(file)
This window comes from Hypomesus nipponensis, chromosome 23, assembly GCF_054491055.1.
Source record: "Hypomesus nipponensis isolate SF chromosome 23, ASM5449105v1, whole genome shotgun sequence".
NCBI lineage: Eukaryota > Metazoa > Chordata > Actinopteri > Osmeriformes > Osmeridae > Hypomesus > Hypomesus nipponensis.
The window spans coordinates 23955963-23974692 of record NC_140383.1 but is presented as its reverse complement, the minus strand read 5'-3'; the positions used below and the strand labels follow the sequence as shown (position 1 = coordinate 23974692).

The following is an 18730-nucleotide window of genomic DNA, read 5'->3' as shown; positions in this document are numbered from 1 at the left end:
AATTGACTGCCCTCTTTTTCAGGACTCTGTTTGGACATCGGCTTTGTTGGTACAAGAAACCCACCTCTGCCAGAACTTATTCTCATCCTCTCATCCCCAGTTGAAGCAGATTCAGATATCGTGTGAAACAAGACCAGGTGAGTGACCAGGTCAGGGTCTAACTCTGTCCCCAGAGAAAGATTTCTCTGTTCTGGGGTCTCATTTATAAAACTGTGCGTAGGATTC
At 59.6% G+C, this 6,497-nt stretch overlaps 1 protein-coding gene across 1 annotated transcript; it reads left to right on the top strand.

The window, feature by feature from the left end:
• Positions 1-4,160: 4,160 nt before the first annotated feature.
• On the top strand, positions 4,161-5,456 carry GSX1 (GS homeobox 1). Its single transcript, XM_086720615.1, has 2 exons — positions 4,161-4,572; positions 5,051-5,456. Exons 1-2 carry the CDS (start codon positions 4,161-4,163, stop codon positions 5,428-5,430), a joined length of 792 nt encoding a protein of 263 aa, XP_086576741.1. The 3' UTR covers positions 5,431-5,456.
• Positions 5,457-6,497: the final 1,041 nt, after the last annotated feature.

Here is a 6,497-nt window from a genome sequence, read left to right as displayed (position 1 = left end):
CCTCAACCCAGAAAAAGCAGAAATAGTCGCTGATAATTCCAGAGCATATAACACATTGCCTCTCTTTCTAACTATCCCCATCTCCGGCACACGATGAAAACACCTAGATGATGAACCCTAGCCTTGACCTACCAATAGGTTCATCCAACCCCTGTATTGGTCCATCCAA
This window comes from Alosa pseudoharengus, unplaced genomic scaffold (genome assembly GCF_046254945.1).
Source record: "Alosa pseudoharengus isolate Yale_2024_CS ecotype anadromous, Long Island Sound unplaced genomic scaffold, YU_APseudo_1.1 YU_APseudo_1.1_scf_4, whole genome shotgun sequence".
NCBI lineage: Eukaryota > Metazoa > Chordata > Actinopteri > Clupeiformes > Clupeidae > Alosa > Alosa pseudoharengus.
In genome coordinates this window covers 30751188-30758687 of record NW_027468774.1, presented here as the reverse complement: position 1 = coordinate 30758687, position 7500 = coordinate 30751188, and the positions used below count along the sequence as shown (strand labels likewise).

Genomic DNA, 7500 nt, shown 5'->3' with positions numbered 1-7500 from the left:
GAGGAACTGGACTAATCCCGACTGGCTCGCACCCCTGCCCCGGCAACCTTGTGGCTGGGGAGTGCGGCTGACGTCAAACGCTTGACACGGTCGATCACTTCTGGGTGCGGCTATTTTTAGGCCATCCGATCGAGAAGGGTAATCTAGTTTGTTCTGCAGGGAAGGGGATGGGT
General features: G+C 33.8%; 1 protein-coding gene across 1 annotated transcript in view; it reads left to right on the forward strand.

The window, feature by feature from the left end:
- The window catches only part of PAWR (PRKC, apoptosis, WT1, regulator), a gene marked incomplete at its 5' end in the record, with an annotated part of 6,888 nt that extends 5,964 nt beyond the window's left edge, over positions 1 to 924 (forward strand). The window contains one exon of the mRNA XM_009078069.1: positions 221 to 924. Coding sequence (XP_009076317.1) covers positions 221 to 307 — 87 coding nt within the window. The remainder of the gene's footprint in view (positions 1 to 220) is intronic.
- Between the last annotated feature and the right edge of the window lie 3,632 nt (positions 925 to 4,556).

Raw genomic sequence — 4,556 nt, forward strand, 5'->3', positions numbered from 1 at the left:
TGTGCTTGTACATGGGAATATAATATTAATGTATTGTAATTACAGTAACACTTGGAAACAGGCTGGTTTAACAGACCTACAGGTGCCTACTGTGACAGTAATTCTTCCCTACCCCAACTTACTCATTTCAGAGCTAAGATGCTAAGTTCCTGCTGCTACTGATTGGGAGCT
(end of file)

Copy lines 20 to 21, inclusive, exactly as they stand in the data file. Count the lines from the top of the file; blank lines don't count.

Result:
General features: G+C 33.8%; 1 protein-coding gene across 1 annotated transcript in view; it reads left to right on the forward strand.

The window, feature by feature from the left end: